1. May 23, 2004

vas85

Vector Calculus Proof Help Please :)

Heya Ppl i have a problem i am trying to solve.

Prove that

(Delta) . ( (fi)F) = (fi)(Delta) . F + F . (Delta)(fi)

were these contain GRAD DIV in my opinion but i seem to not be able to get the answer.

F = Vector F where F = F1i + F2j + F3k is a vector field in R3 and (fi) the Greek symbol that looks similar to Theta is a fuction of x, y and z.

2. May 23, 2004

vas85

oh and also guys the . is like the DOT PRODUCT dot not a MULTIPLICATION

3. May 23, 2004

TALewis

Do you mean:

$$\nabla \cdot (\phi \mathbf{F}) = (\phi \nabla) \cdot \mathbf{F} + \mathbf{F} \cdot (\nabla \phi)$$

If you're interested, you can click on the equation image to see what code was used to make it.

Also, the upside-down triangle representing the del operator is called "nabla," and the greek letter that looks like theta is called "phi."

Last edited: May 23, 2004
4. May 23, 2004

vas85

Yeh TALewis that is how it looked like except that the BRACKETS wernt around the NABLA and PHI which are in the Right Hand Side, but i think that is a okay way to group it. Now if any1 has ideas on how to solve it i would much appreciate it Thanks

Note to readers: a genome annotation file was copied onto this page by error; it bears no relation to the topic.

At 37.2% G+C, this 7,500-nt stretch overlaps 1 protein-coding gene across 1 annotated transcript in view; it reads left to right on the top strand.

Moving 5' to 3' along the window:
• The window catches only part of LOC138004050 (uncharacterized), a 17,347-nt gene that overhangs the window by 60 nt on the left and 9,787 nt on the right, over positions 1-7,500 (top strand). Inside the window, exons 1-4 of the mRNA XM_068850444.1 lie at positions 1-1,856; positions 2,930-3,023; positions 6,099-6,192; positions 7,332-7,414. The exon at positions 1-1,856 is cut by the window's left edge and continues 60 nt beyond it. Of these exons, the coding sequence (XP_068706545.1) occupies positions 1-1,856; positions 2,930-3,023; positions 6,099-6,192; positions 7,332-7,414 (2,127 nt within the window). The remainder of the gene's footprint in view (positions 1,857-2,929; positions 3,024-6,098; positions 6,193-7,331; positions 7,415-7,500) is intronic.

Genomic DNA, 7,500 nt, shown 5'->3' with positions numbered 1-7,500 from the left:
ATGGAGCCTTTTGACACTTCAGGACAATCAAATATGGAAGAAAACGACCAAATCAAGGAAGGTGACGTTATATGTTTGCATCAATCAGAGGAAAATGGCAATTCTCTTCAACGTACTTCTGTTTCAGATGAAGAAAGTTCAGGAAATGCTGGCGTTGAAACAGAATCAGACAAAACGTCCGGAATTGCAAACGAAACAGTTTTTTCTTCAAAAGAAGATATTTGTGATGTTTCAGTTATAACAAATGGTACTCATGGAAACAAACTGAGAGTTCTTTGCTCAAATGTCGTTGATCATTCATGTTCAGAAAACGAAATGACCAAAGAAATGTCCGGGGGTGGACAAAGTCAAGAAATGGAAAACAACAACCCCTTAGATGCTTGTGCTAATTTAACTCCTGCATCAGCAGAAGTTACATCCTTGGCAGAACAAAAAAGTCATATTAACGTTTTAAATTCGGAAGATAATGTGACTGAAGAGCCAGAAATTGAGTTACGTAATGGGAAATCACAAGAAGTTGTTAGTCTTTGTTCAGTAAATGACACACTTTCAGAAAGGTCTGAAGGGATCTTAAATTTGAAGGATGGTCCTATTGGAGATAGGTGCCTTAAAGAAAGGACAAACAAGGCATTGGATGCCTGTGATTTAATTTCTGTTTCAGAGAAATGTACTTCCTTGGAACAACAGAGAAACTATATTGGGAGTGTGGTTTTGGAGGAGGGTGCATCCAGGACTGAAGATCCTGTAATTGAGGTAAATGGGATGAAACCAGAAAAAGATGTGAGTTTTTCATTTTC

5. May 23, 2004

vas85

And um the question now after editing your Code looked like this

$$\nabla \cdot (\phi \mathbf{F}) = \phi \nabla \cdot \mathbf{F} + \mathbf{F} \cdot \nabla \phi$$

But i think the way grouped in your rewrite should be the same thing, now if sum1 knows how to solve that proof :)

6. May 24, 2004

TALewis

I will try to prove it considering the x-direction only. The full result should follow easily in the other two dimensions.

First, the left hand side:

\begin{align*} \nabla \cdot (\phi \mathbf{F}) &= \frac{\partial}{\partial x}\mathbf{i} \cdot \phi F_1 \mathbf{i}\\ &= \frac{\partial}{\partial x}(\phi F_1)\\ &= \phi\frac{\partial F_1}{\partial x} + F_1\frac{\partial \phi}{\partial x} \quad \mbox{(product rule)} \end{align}

Now, the first term of the right hand side:

\begin{align*} (\phi\nabla)\cdot\mathbf{F} &= \phi\frac{\partial}{\partial x}\mathbf{i} \cdot F_1\mathbf{i}\\ &= \phi\frac{\partial F_1}{\partial x} \end{align*}

The second term of the right hand side:

\begin{align*} \mathbf{F}\cdot(\nabla\phi) &= F_1\mathbf{i}\cdot\frac{\partial\phi}{\partial x}\mathbf{i}\\ &= F_1\frac{\partial\phi}{\partial x} \end{align*}

I think you should be able to see now how it all comes together.

7. May 24, 2004

vas85

Thanks Heaps TALewis, i get the picture now! :):)